Overview / History
Cryptocurrency is a term that has dominated the media headlines in recent years and one that most people will, by now, be at least partially familiar with. Most people associate it with things like price volatility, the dark web, and anonymity. However, few people understand how cryptocurrencies actually work. This is significant as the crypto technologies that these currencies are built on are changing the world in many other ways.
Since the inception of the very first cryptocurrency, the way in which blockchain – the technology that forms the foundation of all major cryptocurrencies – has been being utilised has evolved drastically. Developers have since realised the potential it has to radically transform sectors that traditionally rely on long paper trails and those could benefit from increased transparency, security, and reduced costs in the exchange of anything. Trade finance, in particular, has been highlighted as a sector that could greatly benefit from this technology.
TFG has already published a detailed post on the history of the blockchain, but in this post, we’re going to take a closer look at how this revolutionary technology is being utilised in trade finance specifically.
Successful Use Cases
There have already been several instances where blockchain technology has been used within trade finance. Many major banks across the globe have already partnered with blockchain developers to run trials and it’s estimated that around 65% of them will use it in some form by 2019.
Here are two of the most successful use cases so far:
Barclays believes that blockchain technology is the future and have even called it ‘the new operating system for the planet’. They have claimed to be the first bank to use blockchain in trade finance. They did so to improve existing supply change processes by reducing the time it takes to complete global transactions.
They used a platform called Wave that was developed to allow bills of lading and other trade transaction documents like insurance certificates to be signed securely and exchanged via the blockchain.
The bill of lading process, having been used for many centuries, relies on manual – and some would argue outdated – practices. The receipt that the goods carrier issues to the supplier, once they have been loaded onto the ship, has to be manually couriered to each of the parties that are involved in the transaction in order to obtain all the relevant signatures. This includes the buyer, supplier, carrier, insurer and banks. To reach all parties, the documents must often be couriered across borders.
This is a time-intensive process and, therefore, global transactions can take weeks to complete. Barclays hoped that by digitizing this process through the use of blockchain technology, transactions could be completed in as little as a few hours.
They put this to the test in 2016 in a trial letter of credit transaction between Seychelles Trading Company and Ornua. The trade documentation was exchanged via the Wave platform successfully. You can read more about this here.
HSBC took things one step further with a similar letter of credit exchange in May 2018 in what they claimed was the first commercially viable trade finance transaction to utilise blockchain technology. They claimed that previous transactions were successful as proof-of-concept but theirs was the first that could be applied commercially.
The letter of credit was issued on behalf of Cargill, a US food and agriculture firm, to lender ING. It was regarding a transaction involving Soybeans which were to be shipped from Argentina to Malaysia.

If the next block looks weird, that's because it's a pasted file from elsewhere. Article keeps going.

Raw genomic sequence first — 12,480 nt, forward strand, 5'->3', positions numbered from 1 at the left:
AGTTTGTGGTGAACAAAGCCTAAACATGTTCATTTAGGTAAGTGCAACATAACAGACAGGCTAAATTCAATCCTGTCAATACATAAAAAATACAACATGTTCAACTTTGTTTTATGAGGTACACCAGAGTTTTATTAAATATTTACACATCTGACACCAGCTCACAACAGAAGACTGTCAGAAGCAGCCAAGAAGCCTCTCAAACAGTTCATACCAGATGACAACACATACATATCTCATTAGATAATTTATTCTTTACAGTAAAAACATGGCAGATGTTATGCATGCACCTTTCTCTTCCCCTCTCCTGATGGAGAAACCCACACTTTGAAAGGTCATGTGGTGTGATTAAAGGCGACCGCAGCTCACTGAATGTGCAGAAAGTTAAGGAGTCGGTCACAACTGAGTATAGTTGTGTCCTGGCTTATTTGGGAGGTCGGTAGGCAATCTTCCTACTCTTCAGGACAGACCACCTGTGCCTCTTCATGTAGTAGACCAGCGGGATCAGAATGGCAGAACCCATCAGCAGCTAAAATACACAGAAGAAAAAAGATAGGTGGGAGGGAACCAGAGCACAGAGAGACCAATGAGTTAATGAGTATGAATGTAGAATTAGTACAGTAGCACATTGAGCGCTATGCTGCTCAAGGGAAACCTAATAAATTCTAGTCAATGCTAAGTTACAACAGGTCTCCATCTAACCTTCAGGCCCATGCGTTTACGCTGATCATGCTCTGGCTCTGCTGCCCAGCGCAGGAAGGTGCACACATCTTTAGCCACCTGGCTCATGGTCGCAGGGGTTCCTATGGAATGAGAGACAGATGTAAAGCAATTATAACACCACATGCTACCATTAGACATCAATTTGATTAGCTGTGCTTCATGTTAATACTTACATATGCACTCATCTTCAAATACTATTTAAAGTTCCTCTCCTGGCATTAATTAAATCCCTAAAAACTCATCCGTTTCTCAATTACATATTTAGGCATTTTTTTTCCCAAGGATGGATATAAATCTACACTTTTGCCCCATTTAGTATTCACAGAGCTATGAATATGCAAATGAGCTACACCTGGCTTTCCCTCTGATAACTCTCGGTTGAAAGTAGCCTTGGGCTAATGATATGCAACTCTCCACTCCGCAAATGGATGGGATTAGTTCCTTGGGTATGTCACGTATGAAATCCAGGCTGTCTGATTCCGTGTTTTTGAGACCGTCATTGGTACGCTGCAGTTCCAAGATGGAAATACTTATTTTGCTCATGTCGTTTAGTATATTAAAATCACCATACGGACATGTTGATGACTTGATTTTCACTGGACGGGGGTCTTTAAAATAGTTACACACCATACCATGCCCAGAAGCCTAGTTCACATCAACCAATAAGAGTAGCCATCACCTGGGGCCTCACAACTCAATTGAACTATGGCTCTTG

RBS and Barclays aren’t the only banks to trial blockchain technology. In 2017, IBM was hired by several major banks in Europe to create a platform that small businesses could use to finance cross-border orders.
So what is it about blockchain technology that makes it so useful within trade finance?
Below is a table that summarises five key benefits:
|Blockchain can be used to track goods throughout the supply chain and relay information to and from the owner.
|Information is digitized, and transactions can be completed without an intermediary. ‘Smart contracts’ can automatically activate commercial actions.
|Blockchain technology can create audit trails by recording every transaction in order.
This can be used to inform business logic.
|Blockchain technology offers increased transparency which could help to reduce delays and boost trust between all parties.
|Transactions are verified through complex cryptography. Information is guaranteed
to be authentic and secure.
To put things another way, blockchain transactions are faster, more seamless, and more secure.
Any cryptocurrency that allows users to transact directly and bypass third-party authentication – which happens to be almost all of them – could, in theory, be used in trade finance to reduce transaction charges.
However, as previously mentioned, cryptocurrencies themselves are not as important to trade finance as the blockchain technology that they’re built on. Many blockchain application that are being used in trade finance, such as Corda and Wave, run independently of any cryptocurrency token.
These kinds of blockchain applications – those that are being built specifically for trade finance – are seeing the most widespread use.
This success has led to an increasing number of blockchain applications being designed for specific use cases. An example of this is Ripple, which has struck several partnerships with leading banks such as Santander as a provider of cross-border payment services.
Whilst banks, lenders, and other financial institutions are eager to use blockchain technology for the many benefits it provides, they’re much less eager to use cryptocurrencies. For this reason, Ripple’s own digital currency ‘XRP’ has seen much more limited adoption.
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